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Biology Department Learning Goals

Biology Department Mission and Learning Goals   
(Adopted March 19, 2021)

The Biology major will prepare students to:

  • Think critically
  • Problem solve
  • Learn independently
  • Work collaboratively on projects
  • Be biologically literate
  • Be able to effectively construct and communicate novel biological thinking both orally and in writing
  • Integrate what they have learned across sub-disciplines within biology to address current and future societal and global challenges

Achieving the learning goals will allow students to develop the following skills:

  • Experimental work in both field and laboratory environments
  • Experimental design—scientific inquiry through the scientific method
  • Experimental implementation—technical skills as well as the skills to research new methods
  • Analysis and presentation of quantitative data:  graphing, modeling, and statistical analyses.
  • Critical thinking—data interpretation and construction of logical arguments
  • Written communication: clear, complete, and concise
    • Formal writing:  journal-style report, review paper, poster, grant proposal
    • Informal writing:  field notebook, lab notebook
  • Oral communication:  research talk, facilitated discussion
  • Research and critical reading of primary literature in biology
  • Application of skills and knowledge in biology to other disciplines in the Liberal Arts
  • Communication and collaboration with diverse groups of people
  • Engagement in discussions of ethical and historical issues relevant to biological disciplines

 

Achieving the learning goals will allow students to acquire knowledge of basic facts, concepts, and theories in biology to address the following questions:

  • How have evolutionary processes led to the diversity of life?
  • How is life organized at the cell, organism and ecosystem levels?
  • What are the mechanisms of inheritance responsible for perpetuation of life?
  • What structures and functions define the cell as the fundamental unit of life?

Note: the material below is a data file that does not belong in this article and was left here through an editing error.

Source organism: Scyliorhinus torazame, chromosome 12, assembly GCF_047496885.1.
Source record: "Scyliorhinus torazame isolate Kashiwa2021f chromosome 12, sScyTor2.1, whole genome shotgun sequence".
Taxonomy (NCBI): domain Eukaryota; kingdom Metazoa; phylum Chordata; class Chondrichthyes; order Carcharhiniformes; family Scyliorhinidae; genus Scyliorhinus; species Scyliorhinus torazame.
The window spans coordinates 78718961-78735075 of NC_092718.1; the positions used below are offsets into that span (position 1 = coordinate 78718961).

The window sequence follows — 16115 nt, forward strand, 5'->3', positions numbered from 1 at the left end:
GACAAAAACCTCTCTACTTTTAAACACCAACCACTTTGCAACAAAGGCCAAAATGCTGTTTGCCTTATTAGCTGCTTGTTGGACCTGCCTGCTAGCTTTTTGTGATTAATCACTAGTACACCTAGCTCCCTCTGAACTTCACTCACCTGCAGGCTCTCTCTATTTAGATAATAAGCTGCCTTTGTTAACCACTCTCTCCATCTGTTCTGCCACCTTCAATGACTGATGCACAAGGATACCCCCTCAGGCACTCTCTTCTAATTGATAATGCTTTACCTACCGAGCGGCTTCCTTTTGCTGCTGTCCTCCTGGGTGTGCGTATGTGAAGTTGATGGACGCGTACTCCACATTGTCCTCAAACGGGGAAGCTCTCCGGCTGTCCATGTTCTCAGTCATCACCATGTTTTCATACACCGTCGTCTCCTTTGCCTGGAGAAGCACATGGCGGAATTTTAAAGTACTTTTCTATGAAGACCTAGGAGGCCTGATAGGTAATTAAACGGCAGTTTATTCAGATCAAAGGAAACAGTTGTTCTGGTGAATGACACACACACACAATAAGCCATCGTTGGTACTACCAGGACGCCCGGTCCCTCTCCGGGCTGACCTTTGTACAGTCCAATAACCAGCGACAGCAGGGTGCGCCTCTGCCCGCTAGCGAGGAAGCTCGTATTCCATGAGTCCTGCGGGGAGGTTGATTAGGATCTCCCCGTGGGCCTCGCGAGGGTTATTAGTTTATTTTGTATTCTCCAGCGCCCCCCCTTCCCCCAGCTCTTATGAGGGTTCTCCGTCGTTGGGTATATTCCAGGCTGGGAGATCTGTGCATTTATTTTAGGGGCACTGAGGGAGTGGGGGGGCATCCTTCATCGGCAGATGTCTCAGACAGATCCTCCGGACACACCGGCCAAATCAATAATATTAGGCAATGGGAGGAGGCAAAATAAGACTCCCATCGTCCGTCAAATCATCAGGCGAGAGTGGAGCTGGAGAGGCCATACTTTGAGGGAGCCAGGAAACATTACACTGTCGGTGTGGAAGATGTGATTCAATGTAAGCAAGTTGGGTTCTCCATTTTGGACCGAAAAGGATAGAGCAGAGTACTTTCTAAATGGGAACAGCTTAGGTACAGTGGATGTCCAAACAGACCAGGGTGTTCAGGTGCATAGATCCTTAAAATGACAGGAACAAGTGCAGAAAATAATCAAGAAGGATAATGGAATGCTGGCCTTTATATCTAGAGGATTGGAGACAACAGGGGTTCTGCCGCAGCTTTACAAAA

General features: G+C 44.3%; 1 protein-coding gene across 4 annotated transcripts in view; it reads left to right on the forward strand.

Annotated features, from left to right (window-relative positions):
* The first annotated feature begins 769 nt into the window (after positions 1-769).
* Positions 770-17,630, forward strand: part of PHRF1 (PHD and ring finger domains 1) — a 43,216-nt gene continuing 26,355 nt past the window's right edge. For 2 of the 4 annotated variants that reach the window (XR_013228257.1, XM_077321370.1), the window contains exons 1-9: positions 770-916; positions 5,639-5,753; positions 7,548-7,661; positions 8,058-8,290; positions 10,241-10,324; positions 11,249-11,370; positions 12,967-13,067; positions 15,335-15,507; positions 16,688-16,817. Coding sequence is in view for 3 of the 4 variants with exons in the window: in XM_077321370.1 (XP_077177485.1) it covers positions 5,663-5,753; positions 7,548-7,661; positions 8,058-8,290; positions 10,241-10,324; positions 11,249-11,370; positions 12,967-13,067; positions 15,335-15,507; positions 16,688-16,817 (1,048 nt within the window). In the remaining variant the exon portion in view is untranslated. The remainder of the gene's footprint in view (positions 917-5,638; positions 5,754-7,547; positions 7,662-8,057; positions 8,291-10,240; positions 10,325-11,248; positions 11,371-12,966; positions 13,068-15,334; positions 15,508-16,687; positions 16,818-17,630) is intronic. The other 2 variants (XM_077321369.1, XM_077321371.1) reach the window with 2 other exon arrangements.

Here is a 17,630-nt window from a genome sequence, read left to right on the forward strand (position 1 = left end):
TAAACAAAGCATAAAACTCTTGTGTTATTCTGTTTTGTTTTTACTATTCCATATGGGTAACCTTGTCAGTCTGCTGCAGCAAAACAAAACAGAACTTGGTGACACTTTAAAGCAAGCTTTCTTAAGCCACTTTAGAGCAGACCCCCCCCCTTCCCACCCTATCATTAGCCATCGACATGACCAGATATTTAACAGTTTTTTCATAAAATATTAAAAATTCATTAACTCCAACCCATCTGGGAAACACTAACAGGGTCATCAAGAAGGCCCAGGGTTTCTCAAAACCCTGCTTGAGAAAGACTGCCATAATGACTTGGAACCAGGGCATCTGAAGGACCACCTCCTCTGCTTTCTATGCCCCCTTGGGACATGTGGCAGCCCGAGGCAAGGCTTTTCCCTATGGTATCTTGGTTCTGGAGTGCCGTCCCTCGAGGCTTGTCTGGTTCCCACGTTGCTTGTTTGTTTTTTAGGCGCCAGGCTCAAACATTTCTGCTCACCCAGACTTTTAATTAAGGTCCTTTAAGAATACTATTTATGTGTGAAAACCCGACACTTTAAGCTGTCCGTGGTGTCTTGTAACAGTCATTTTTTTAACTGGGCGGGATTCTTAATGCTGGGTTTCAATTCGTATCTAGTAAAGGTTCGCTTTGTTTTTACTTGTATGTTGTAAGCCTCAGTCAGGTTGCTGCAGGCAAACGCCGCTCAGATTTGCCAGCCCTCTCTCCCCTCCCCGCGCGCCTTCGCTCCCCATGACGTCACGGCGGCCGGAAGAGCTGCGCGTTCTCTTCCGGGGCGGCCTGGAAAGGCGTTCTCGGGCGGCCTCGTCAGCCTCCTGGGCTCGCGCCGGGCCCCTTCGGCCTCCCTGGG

• How do form and function interact in cells, tissues, and organisms?
  • How does homeostasis regulate cell, tissue, and organ function?
  • How do organisms interact with one another and their environments across ecological and evolutionary timescales?
  • What are the pathways of transformation of energy and matter within and between living and non-living systems?
  • How is information communicated at the intracellular, intercellular, and organismal levels?
  • How have we arrived at the current understanding of biology?

 

BIOLOGY MISSION STATEMENT (short version currently on website)

The mission of the Department of Biology is to provide students with the opportunity to explore the science of life, in all its complexity and diversity, within the tradition of the liberal arts.  We are committed to excellence in our teaching and research programs.  We strive to develop each student's ability to acquire and critically interpret knowledge of basic facts and theories of biology, to relate that knowledge to other subject areas in the liberal arts, to add to the body of biological knowledge through research, and to communicate their understanding to others both within and outside the field of biology.  In the laboratory and in the field, students work in small groups directly with the faculty.  We offer a variety of upper-level courses in each area, and we are well equipped to offer laboratory and field courses throughout the curriculum.

Department of Biology

McCardell Bicentennial Hall
276 Bicentennial Way
Middlebury College
Middlebury, VT 05753